Yuko dipped her toe in with franchise protagonist Ryu, but didn’t jive with his moveset. It was her introduction to Blanka, the green, hulking monster who debuted in Street Fighter II, that persuaded her to stick with Street Fighter. He’s famously easy to pick up and feels frenetic, with a sort of animal ferality. Blanka distances enemies with his superior movement speed and longer range, but his attacks thrive on chaos and unpredictability. Yuko found herself quickly drawn to play him. Soon, she was hooked on Street Fighter IV.
“I got a job at the arcade I was practicing at,” Yuko recalled. It was part-time, on top of her degree. There, she attended tournaments, which attracted Nagoya’s top Street Fighter IV players, often ones who’d cut their teeth on any of the game’s previous iterations. Patiently, Yuko mastered Blanka’s techniques one by one until she felt comfortable competing at tournaments. It was, she recalled, very difficult. Support was thin. Her one friend encouraged her to hone her Blanka, but all around her, the community was more standoffish. When they weren’t, veteran Street Fighter IV players would pull her aside and give her advice. She attributes that to her gender.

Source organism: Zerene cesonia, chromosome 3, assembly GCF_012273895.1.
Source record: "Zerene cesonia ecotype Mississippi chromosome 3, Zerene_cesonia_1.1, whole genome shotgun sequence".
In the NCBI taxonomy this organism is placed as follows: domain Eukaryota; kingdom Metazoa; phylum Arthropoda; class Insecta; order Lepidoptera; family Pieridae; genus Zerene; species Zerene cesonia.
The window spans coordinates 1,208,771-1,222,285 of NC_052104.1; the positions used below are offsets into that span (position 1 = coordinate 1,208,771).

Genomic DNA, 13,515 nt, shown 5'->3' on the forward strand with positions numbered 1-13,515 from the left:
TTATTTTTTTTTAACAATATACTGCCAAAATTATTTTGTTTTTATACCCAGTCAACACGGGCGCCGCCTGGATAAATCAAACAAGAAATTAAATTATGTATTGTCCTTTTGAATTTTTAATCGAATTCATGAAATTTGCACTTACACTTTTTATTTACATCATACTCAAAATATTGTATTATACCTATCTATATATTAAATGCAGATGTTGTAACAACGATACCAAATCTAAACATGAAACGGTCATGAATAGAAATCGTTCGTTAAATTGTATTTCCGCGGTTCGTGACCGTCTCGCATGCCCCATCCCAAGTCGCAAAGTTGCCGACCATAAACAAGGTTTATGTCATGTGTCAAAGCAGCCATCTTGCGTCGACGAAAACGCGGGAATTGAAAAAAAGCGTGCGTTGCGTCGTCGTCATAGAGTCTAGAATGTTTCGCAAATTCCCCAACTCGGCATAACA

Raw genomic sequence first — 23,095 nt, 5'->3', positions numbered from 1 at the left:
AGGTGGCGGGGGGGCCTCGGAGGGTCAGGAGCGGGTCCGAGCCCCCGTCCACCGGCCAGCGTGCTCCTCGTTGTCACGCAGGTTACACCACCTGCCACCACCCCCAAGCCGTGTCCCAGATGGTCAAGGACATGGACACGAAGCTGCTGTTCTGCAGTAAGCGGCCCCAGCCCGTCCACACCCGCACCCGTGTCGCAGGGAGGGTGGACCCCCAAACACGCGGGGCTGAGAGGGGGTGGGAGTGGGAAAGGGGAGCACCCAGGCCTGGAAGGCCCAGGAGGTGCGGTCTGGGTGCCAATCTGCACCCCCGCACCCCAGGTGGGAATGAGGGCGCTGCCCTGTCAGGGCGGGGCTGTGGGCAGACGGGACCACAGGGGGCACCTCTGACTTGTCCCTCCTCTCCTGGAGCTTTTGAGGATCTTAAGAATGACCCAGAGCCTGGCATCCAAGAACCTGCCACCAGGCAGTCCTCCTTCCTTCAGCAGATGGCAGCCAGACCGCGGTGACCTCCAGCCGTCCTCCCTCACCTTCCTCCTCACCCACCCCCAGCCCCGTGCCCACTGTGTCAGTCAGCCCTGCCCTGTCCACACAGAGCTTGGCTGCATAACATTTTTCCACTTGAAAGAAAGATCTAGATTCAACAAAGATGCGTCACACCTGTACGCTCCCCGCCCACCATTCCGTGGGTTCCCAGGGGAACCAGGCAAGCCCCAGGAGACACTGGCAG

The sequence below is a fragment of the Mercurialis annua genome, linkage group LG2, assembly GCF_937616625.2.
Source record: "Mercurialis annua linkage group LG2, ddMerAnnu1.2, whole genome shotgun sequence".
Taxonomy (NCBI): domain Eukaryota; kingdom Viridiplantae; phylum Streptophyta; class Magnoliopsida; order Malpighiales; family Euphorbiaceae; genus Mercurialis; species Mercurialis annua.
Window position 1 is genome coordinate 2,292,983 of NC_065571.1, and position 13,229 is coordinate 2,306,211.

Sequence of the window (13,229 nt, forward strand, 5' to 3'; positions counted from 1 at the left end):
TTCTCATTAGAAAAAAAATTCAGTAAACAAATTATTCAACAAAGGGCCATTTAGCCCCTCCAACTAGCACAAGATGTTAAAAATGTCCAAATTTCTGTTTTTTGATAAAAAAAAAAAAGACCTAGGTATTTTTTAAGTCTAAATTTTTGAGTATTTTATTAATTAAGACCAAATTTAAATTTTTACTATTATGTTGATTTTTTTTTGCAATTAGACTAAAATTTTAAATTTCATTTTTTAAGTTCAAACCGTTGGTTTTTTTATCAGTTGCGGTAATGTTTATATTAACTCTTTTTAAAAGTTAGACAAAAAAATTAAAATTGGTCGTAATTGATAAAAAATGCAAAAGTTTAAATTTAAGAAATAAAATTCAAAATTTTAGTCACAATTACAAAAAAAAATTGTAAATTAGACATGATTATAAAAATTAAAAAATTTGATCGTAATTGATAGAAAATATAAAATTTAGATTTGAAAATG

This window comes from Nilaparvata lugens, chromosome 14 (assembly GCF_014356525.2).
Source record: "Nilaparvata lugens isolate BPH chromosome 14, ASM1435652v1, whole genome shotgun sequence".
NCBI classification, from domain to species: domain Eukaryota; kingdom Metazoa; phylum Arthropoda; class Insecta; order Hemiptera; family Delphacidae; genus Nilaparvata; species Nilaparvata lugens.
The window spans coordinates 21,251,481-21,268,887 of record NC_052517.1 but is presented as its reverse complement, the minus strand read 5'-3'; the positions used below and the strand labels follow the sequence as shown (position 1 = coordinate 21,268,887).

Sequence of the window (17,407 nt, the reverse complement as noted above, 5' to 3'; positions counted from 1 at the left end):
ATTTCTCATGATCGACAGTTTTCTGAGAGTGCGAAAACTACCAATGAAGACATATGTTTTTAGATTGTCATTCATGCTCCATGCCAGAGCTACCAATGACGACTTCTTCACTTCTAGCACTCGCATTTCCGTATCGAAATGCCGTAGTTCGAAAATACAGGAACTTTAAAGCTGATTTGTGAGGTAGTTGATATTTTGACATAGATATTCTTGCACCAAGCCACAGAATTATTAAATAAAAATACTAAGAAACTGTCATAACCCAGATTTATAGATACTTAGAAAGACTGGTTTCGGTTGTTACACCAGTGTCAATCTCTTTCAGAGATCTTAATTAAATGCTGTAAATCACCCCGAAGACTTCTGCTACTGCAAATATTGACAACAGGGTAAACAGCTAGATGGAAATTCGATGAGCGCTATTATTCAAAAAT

“Because I was a girl, it was more difficult, but also because I was a girl, some things were easier for me,” she said.
At one of these tournaments, Yuko met Momochi. Yuko watched as Momochi cooly defeated his opponents, not talking much at all. A year had passed since she picked up Street Fighter IV, and she recognized Momochi’s talent. It proved magnetic. They began attending tournaments together, where, Yuko says, she was in turns trash-talked and praised because of her connection to the rising Street Fighter champion, who would go on to win 2014’s Capcom Cup and 2015’s Evo tournaments. “I really liked Street Fighter, so I didn’t care much,” Yuko said. “I just decided to keep continuing.”
In 2011, the couple signed on with Evil Geniuses, a San Francisco-based esports organization. In 2016, year after Momochi proposed, Street Fighter V came out without Blanka on its roster. After rising to peak Street Fighter fame, Momochi was eliminated from Evo 2016’s Street Fighter V pools before the top 32. Momochi still competes, but not with the same vigor or consistency with which he approached Street Fighter IV. In January, 2017, Yuko and her husband moved over to another California-based team, Echo Fox.